Advocacy Update: Congress Faces Turbulent End-of-Year Budget Battle
Meanwhile, the push to reauthorize ESEA continues as the education committee shepherds the Conference Committee process.
By Kelly D. Pollitt
September 2015, Volume 39, Issue 1
Congress returned from the August recess earlier this month to face significant end-of-fiscal-year issues, including the return of sequestration budget caps that must be factored in to FY 2016 spending, and outstanding legislative issues related to tax policy, the highway trust fund, and immigration. In addition, the movement to reauthorize the Elementary and Secondary Education Act (ESEA) continues as the House and Senate move to a conference committee. But time seems to be the greatest challenge facing lawmakers as the current budget woes face a Sept. 30, 2015 deadline and big political issues loom large in both the budget and policy priorities that are slated for action.
Congress is facing an uphill budget battle right now with the sequestration budget caps that are currently in place, which does not force large and immediate spending cuts, but will drive both defense and nondefense discretionary spending to their lowest levels in recent history. The Congressional Budget Office recently estimated that the discretionary spending caps or reduction from sequestration in FY 2016 will reduce economic growth and slow job creation by 500,000 jobs. Lawmakers are grappling with how to address the federal spending issues, which are now mired in a political fight over a House Republican push to defund Planned Parenthood after a controversial video was leaked to the media on the sale of fetal tissue for medical research (note: Democrats in the Senate would never vote for the measure).
As leaders on Capitol Hill work to appease members of both political parties and figure out how to put funding in place that meets the needs of defense and non-defense discretionary spending (NAESP believes Congress will ultimately have to agree to raise the spending caps overall in the budget), the warning of a government shutdown is percolating alongside the threat of a filibuster over defunding Planned Parenthood. At this time, leaders in the House and Senate are looking to buy some extra negotiation time by passing a “clean” (meaning no policy riders) short-term continuing resolution (known as a “CR”) that would keep the government running through November or mid-December. While Republican leaders are not eager to be blamed for a shutdown as they were in the last six-week hiatus in 2013, they are conscious of the party’s position and priorities heading into a major election year. Over the next week, Congressional leaders must reach a deal to keep the government’s major programs running through the fall. Many in Washington predicted the prelude to presidential politics, and if Congress can get anything done, it will have to be by the end of the session or wait until after the next election.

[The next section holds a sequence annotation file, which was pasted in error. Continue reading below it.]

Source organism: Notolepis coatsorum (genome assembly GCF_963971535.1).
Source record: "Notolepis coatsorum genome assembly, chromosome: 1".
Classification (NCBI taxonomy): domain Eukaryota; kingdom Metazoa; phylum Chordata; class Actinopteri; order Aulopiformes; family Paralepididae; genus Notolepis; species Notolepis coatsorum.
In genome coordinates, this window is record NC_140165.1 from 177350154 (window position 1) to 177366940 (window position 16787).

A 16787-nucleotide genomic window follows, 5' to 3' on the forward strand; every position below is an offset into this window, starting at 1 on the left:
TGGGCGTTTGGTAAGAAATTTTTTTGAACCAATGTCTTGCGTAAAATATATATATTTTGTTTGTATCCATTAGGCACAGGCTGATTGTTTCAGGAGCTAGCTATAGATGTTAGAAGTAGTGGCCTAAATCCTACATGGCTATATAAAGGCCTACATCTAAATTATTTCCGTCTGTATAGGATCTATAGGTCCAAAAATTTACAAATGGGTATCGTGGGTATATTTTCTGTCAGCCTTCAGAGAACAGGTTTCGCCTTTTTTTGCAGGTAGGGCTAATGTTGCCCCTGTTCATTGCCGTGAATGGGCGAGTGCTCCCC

Meanwhile, the push to reauthorize ESEA continues as Senate and House education committee staff meet to discuss differences in the respective bills that can be negotiated. The education committee leaders (Sen. Lamar Alexander (R-TN), Sen. Patricia Murray (D-WA), and Reps. John Kline (R-MN) and Bobby Scott (D-VA) will be shepherding the process known as a Conference Committee to reconcile significant policy differences between the House and Senate bills, including issues related to accountability and assessment. The leaders met last week for the first time to discuss an initial strategy for the conference. While lawmakers and staff are meeting, we do not expect any formal announcements of the Conference Committee’s progress for a few more weeks as Congress juggles other priorities related to the FY 2016 budget.
Here are details surrounding the status of ESEA and specific advocacy efforts engaged by NAESP on behalf of principals and the issues that NAESP will continue to push as part of a conference committee agenda and the latest letters sent to Congress.
As the budget and other policy issues move forward, NAESP will continue to champion the interests of pre-K-8 principals. Contact Kelly Pollitt at email@example.com to learn more about the 2015 NAESP advocacy campaign.
Kelly D. Pollitt is NAESP’s Chief Strategist, Policy and Alliances.
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